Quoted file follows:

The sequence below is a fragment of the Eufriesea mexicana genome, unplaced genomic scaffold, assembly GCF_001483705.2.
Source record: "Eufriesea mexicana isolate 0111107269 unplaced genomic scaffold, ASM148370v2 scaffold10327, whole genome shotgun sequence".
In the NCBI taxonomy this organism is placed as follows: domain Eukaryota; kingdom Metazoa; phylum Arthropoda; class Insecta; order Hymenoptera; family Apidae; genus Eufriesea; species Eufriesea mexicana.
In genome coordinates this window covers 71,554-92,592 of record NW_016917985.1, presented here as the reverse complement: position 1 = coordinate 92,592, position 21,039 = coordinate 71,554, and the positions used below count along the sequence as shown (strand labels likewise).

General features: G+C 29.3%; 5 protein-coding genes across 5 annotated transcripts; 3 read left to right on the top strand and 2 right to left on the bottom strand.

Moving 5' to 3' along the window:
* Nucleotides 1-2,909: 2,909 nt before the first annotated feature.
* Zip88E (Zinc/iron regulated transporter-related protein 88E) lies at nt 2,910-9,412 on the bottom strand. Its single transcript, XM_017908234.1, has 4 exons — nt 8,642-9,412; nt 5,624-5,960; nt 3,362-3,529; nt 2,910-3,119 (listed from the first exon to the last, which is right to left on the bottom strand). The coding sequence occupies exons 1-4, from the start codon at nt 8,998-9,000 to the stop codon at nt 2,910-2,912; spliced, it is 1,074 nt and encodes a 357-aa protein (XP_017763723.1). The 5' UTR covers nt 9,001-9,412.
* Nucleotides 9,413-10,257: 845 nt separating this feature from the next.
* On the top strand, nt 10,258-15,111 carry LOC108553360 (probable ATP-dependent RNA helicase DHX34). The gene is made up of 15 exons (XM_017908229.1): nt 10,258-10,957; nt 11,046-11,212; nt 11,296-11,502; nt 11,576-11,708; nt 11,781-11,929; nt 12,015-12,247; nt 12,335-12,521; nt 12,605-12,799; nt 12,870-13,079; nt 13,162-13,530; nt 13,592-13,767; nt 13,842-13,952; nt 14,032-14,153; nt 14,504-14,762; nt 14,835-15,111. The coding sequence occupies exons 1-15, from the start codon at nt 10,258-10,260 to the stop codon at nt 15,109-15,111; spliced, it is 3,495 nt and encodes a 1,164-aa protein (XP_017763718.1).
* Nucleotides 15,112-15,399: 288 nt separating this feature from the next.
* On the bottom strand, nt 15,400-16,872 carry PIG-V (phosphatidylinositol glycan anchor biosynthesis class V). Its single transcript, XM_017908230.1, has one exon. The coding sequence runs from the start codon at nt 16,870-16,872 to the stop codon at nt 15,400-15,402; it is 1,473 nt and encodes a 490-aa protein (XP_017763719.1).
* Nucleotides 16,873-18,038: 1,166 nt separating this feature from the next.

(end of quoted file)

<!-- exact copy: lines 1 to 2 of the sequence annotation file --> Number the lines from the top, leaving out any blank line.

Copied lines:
The sequence below is a fragment of the Eufriesea mexicana genome, unplaced genomic scaffold, assembly GCF_001483705.2.
Source record: "Eufriesea mexicana isolate 0111107269 unplaced genomic scaffold, ASM148370v2 scaffold10327, whole genome shotgun sequence".